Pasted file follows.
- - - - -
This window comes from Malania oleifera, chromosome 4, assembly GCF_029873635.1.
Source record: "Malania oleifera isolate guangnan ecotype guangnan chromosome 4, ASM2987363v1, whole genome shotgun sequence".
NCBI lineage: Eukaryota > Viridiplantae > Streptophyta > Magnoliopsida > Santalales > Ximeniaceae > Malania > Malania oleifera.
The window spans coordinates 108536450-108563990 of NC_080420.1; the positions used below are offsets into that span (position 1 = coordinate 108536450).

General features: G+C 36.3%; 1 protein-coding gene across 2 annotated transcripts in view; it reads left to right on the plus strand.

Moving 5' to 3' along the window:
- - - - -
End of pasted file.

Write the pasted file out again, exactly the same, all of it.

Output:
This window comes from Malania oleifera, chromosome 4, assembly GCF_029873635.1.
Source record: "Malania oleifera isolate guangnan ecotype guangnan chromosome 4, ASM2987363v1, whole genome shotgun sequence".
NCBI lineage: Eukaryota > Viridiplantae > Streptophyta > Magnoliopsida > Santalales > Ximeniaceae > Malania > Malania oleifera.
The window spans coordinates 108536450-108563990 of NC_080420.1; the positions used below are offsets into that span (position 1 = coordinate 108536450).

General features: G+C 36.3%; 1 protein-coding gene across 2 annotated transcripts in view; it reads left to right on the plus strand.

Moving 5' to 3' along the window: